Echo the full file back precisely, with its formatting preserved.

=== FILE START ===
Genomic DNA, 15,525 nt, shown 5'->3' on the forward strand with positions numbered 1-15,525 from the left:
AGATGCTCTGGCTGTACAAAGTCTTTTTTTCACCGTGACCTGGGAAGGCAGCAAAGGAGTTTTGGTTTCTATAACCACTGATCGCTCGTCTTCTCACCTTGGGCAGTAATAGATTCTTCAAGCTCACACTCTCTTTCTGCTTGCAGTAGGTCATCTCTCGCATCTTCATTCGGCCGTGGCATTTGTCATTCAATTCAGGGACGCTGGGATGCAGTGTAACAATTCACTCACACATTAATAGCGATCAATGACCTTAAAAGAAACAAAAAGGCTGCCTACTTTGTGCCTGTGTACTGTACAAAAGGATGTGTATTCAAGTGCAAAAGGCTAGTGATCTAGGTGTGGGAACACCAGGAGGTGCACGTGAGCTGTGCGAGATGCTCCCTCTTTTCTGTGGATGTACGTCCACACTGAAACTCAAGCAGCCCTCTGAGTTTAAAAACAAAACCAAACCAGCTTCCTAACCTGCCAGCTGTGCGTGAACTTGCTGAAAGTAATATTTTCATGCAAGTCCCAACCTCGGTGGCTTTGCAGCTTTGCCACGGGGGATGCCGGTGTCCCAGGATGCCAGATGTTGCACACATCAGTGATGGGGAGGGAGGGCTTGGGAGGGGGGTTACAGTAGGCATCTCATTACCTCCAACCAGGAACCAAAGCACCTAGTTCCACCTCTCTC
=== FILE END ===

Genomic DNA, 15,525 nt, shown 5'->3' on the forward strand with positions numbered 1-15,525 from the left:
AGATGCTCTGGCTGTACAAAGTCTTTTTTTCACCGTGACCTGGGAAGGCAGCAAAGGAGTTTTGGTTTCTATAACCACTGATCGCTCGTCTTCTCACCTTGGGCAGTAATAGATTCTTCAAGCTCACACTCTCTTTCTGCTTGCAGTAGGTCATCTCTCGCATCTTCATTCGGCCGTGGCATTTGTCATTCAATTCAGGGACGCTGGGATGCAGTGTAACAATTCACTCACACATTAATAGCGATCAATGACCTTAAAAGAAACAAAAAGGCTGCCTACTTTGTGCCTGTGTACTGTACAAAAGGATGTGTATTCAAGTGCAAAAGGCTAGTGATCTAGGTGTGGGAACACCAGGAGGTGCACGTGAGCTGTGCGAGATGCTCCCTCTTTTCTGTGGATGTACGTCCACACTGAAACTCAAGCAGCCCTCTGAGTTTAAAAACAAAACCAAACCAGCTTCCTAACCTGCCAGCTGTGCGTGAACTTGCTGAAAGTAATATTTTCATGCAAGTCCCAACCTCGGTGGCTTTGCAGCTTTGCCACGGGGGATGCCGGTGTCCCAGGATGCCAGATGTTGCACACATCAGTGATGGGGAGGGAGGGCTTGGGAGGGGGGTTACAGTAGGCATCTCATTACCTCCAACCAGGAACCAAAGCACCTAGTTCCACCTCTCTC